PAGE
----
Look down – if you must

Two must-see Otago attractions will get the heart flut­ter­ing, writes Steuart Laing.

The Press - Escape - - OTAGO -

On one’s ap­proach, gen­tle pas­ture and a wide hori­zon give few hints as to what lies ahead. But when your fin­gers touch the plat­form rail­ing at The Chasm, the void be­low will seem to tug you down­wards. The Sandy­mount chasm is awe­some.

Once you’ve re­cov­ered and re­joined the main track, Lovers Leap beck­ons only min­utes away.

By now, sur­plus adren­a­line could be caus­ing havoc with your ner­vous sys­tem. The mas­sive ver­ti­cal drop at the edge of the pas­ture­land would make most peo­ple quiver at the knees.

Lovers Leap, like The Chasm, pro­vides a sen­sa­tion of ei­ther ver­tigo or a need to stand back from the plat­form rail­ing.

The sight of waves crash­ing through an arch­way 100 me­tres freefall be­low doesn’t seem ro­man­tic. As I peered over the edge the words ‘‘dashed’’, ‘‘flail­ing’’ and ‘‘tor­mented’’ came to mind.

The Chasm and Lovers Leap duo of attractions prob­a­bly make more hearts flut­ter than all the other Otago attractions put to­gether. From Sandy­mount car park, a 10-minute walk, firstly through a tun­nel of macro­carpa trees and then across pas­ture land, will get you to th­ese sights.

If you want to con­tinue to a more mun­dane spec­ta­cle, you can follow the muddy track that cir­cum­nav­i­gates Sandy­mount to a side-track lead­ing down to Sand­fly Beach.

The de­scent pro­vides a novel ex­pe­ri­ence through sand gullys tucked be­tween mar­ram grass ridges. Sandy­mount is one of the South Is­land’s high­est sand dunes and pro­vides the op­por­tu­nity to make the fastest de­scent you’re likely to make on your own two legs.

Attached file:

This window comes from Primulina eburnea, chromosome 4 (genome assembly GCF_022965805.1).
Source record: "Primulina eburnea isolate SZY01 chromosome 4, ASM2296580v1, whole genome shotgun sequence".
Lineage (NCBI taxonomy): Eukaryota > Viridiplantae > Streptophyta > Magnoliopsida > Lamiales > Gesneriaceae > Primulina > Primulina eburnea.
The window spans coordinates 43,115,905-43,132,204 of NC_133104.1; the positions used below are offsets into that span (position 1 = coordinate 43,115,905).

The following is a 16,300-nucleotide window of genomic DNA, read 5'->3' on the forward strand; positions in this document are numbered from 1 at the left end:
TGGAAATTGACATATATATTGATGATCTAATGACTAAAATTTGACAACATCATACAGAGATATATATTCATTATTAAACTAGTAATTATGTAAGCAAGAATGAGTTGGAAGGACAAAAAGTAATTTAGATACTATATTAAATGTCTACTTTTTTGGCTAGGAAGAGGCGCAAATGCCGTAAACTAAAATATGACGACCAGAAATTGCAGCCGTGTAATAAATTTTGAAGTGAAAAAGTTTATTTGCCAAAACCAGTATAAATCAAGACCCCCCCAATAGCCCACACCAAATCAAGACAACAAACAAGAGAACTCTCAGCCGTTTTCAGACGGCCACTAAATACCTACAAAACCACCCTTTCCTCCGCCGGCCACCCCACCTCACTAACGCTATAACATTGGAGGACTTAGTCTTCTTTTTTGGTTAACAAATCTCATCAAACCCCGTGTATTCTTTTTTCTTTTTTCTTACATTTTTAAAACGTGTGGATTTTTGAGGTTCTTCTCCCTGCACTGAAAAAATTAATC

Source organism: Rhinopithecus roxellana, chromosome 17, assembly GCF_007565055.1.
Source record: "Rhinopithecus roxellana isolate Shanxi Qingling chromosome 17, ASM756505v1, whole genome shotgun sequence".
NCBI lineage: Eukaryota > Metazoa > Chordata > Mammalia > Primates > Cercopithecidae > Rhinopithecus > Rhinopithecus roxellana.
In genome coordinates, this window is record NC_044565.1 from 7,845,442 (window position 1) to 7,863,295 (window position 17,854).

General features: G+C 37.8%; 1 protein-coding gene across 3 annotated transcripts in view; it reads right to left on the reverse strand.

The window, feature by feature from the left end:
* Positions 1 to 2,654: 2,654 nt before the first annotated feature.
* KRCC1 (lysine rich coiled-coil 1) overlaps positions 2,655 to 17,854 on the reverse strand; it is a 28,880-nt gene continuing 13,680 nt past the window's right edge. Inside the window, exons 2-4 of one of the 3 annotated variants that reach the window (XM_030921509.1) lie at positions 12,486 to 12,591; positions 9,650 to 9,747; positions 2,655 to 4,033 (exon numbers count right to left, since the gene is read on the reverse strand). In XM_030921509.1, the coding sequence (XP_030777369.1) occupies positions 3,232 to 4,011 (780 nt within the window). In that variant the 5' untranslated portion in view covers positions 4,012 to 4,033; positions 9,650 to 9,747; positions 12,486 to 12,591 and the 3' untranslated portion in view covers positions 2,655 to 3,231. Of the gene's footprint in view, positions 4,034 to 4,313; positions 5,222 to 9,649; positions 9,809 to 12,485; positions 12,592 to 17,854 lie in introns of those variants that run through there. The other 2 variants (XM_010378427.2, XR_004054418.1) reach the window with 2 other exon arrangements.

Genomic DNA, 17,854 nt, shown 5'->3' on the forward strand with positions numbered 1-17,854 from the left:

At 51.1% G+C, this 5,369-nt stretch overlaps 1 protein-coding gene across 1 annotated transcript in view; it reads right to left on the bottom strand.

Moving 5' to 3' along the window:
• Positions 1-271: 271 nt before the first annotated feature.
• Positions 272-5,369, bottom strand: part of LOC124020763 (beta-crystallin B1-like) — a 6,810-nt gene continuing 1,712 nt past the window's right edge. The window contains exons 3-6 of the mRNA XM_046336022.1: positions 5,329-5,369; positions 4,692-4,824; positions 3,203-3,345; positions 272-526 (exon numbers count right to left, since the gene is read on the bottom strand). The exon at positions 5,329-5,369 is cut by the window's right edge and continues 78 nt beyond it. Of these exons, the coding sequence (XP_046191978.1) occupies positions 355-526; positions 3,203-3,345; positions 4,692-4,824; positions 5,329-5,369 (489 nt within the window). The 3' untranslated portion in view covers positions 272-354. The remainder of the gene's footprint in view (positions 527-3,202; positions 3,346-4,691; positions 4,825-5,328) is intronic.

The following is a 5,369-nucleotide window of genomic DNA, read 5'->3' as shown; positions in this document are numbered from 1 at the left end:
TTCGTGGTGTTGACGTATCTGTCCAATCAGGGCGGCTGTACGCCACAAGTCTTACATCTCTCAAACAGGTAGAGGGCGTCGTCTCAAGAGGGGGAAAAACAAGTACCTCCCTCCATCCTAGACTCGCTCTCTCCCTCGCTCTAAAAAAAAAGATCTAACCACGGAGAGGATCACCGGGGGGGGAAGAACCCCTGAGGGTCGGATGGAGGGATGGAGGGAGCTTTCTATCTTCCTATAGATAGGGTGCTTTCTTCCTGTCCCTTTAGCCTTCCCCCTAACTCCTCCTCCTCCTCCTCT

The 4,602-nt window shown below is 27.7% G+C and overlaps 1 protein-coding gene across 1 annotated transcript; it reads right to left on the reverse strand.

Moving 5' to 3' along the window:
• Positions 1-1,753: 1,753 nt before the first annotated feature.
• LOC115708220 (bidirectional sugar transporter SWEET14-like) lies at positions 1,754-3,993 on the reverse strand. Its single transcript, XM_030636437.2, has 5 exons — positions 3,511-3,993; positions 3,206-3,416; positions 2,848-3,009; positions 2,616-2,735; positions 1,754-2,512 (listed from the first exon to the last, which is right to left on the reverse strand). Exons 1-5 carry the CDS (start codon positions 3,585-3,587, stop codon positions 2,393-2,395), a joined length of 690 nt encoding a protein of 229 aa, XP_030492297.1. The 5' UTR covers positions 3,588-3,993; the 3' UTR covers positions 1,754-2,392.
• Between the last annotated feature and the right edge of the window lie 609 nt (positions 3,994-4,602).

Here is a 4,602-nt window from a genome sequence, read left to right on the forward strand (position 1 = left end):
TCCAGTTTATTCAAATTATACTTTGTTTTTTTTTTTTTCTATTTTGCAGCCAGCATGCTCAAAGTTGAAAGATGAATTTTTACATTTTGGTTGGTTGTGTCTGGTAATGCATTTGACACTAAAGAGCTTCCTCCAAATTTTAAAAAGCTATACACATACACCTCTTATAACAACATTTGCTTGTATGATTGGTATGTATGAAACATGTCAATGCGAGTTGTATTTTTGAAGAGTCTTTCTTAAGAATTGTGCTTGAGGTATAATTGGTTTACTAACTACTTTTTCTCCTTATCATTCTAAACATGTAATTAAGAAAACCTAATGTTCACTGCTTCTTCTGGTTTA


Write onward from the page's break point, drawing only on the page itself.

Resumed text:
At the east­ern end of the beach you can climb into view­ing plat­forms and watch yel­low-eyed pen­guins wad­dling up steep slopes to their nest­ing sites.

But all I saw were patches of guano and trails left by pen­guins out at sea dur­ing the day, fat­ten­ing them­selves for the breed­ing sea­son.

At the far end of the beach a cigar-shaped an­i­mal lay at the high tide line. The in­for­ma­tion pan­els at the beach say to stay more than 10 me­tres away from sea lions but half-an-hour later, the sea lion looked huge.

I’d spent the in­ter­ven­ing time crawl­ing to­wards him, but at 20m dis­tance, made a decision to re­treat. I edged from a prone po­si­tion onto my knees not want­ing to scare him, and then slowly stood. He raised his head and man­aged a yawn. With aching back and stiff legs, I stag­gered away. A cou­ple of days later I read that an el­derly man had been at­tacked by a sea lion in New Ply­mouth and con­grat­u­lated my­self on sur­viv­ing my en­counter un­scathed.

I re­traced my steps up the enor­mous dune. Re­cent rains had wet the sand so that each foot­step held firm.

If you visit Sandy­mount, you can choose from sev­eral walk­ing op­tions. The Chasm and Lovers Leap are a must-see. But so is Sand­fly Beach. Re­mem­ber to con­serve en­ergy when you’re rac­ing down the sand hill. And treat sea lions with re­spect.

Pho­tos: STEUART LAING

High dive: Wa­ter surges into the col­lapsed cave at Lovers Leap.

Keep clear: Treat seals with re­spect be­cause they can be ag­gres­sive.

Seal alert: Sand­fly Beach from the Sandy­mount Road.

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